Biomass project gets federal funds

Helena Independent Record

by Allison Maier

A Lewis and Clark County biomass project is making headway in obtaining federal funding.

This year’s Energy and Water Appropriations Act passed the Senate Appropriations Committee Thursday. The legislation would provide $800,000 for the Tri-County Biomass Pilot Project, which would use woody biomass produced in Lewis and Clark, Jefferson and Broadwater counties to create renewable energy for the city of Helena. The three counties yield about 350,000 tons of biomass a year, from sources like dead trees.

The bill would provide all of the funding the county had requested for the project, which Sen. Jon Tester said is an indication of how good the proposal was.

“It makes sense for the region,” he said. “It makes sense for the country.”

Tester is part of the subcommittee that drafted the bill. He said the project is ideal because it creates jobs and addresses the concerns related to the number of trees that have been killed by pine bark beetles. If nothing is done about the dead trees, he said, they can put watersheds at risk and cause wildfires.

“There’s no doubt about what happens to the trees,” he said. “The trees will burn.”

The project is also timely, Tester said, since the Smurfit-Stone plant in Frenchtown that closed last winter had used biomass harvested in the past.

Tester’s proposed Forest Jobs and Recreation Act includes efforts to look into creating more biomass facilities in the state.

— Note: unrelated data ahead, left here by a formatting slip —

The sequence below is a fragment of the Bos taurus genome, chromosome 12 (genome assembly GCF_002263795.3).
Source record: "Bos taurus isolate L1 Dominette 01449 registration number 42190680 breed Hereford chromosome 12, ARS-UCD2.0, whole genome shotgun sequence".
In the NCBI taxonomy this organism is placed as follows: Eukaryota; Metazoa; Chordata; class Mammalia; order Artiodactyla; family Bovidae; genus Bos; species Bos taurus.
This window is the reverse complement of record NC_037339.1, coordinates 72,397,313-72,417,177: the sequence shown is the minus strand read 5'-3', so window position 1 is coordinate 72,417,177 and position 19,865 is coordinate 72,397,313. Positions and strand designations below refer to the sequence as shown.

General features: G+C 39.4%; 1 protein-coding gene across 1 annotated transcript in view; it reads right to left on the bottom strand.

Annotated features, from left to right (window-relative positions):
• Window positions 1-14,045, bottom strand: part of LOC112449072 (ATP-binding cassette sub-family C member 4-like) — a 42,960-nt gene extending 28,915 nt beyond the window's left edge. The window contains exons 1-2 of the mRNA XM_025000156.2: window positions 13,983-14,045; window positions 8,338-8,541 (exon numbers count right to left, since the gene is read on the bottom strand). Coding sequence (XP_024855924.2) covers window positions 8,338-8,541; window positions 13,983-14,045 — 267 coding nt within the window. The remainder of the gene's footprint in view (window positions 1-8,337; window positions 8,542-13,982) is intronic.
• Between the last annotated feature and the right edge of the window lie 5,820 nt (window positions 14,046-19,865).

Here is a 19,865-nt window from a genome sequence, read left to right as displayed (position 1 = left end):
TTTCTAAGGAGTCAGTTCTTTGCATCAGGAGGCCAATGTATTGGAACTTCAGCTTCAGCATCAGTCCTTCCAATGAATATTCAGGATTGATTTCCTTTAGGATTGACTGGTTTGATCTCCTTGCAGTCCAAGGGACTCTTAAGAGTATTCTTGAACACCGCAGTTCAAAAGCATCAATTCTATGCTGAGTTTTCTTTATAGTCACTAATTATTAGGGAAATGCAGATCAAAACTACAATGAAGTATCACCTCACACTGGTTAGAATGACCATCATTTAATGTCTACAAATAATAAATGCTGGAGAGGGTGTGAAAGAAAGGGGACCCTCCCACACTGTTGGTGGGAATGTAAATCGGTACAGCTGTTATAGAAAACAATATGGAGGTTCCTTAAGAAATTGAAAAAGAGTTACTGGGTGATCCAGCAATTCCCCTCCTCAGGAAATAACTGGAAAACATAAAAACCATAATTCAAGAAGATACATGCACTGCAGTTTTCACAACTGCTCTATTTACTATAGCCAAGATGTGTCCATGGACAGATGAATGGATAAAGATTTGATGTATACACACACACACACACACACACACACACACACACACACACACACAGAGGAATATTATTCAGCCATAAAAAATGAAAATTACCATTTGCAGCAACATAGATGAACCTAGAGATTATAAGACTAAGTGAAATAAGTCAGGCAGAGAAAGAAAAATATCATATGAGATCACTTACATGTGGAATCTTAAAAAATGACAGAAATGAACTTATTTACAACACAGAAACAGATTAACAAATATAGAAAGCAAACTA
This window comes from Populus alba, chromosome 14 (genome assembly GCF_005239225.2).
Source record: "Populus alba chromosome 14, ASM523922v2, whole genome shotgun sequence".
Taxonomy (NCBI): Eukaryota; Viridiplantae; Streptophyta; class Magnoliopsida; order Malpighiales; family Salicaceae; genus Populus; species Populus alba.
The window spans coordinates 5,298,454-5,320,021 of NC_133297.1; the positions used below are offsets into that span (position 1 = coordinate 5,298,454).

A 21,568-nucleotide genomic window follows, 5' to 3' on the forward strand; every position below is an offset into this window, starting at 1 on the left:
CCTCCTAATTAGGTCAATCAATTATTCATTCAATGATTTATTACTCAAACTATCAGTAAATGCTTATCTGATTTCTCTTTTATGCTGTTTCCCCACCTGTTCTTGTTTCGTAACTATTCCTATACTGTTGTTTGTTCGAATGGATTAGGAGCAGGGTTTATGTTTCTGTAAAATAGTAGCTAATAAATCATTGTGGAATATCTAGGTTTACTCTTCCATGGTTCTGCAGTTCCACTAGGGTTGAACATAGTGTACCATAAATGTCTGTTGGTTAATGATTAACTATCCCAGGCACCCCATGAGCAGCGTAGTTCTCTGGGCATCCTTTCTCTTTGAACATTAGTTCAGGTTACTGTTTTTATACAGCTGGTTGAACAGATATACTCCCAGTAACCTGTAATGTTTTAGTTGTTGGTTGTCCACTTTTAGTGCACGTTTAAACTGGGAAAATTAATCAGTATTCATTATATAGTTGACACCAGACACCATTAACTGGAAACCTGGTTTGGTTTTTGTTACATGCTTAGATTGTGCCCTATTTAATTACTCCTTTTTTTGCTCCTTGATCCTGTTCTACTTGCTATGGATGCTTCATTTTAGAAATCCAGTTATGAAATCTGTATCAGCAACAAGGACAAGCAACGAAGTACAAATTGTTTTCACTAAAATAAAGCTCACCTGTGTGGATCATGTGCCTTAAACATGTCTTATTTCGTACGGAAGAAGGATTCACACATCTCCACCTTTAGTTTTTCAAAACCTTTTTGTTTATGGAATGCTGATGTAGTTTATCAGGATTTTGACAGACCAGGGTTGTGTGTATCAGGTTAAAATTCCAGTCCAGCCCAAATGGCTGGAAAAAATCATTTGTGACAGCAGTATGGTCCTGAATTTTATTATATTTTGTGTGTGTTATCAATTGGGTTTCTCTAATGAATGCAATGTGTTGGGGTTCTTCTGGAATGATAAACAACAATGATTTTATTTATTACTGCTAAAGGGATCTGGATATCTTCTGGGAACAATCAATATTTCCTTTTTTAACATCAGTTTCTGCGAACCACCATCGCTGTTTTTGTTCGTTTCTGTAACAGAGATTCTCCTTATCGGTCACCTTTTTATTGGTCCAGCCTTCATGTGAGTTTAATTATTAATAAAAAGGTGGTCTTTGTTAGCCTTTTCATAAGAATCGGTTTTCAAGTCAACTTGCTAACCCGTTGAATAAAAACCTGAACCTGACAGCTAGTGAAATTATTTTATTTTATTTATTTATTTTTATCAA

The Helena project would experiment with three different types of technology: a wood chip/pellet fuel arm at Carroll College, a boiler at a public works facility and a test unit for a pyrolysis system, which uses a high-temperature form of burning that produces less carbon dioxide than standard types of incineration. The project would help determine which of the technologies work best for the area’s needs before developing a full-scale plan, Tester said.

The boiler and pyrolysis test would each cost about $300,000 and the wood chip arm would cost $100,000. The remaining $100,000 of federal money would be used for project management, research and analysis.

The energy and water act must clear the full Senate and House of Representatives before it is signed into law, though the timing for when it will be considered has not been set.

The legislation would provide funding for several additional projects in the state, including biodiesel and generator projects in Bozeman, wind power research in Butte and plant-based biofuel development in Havre.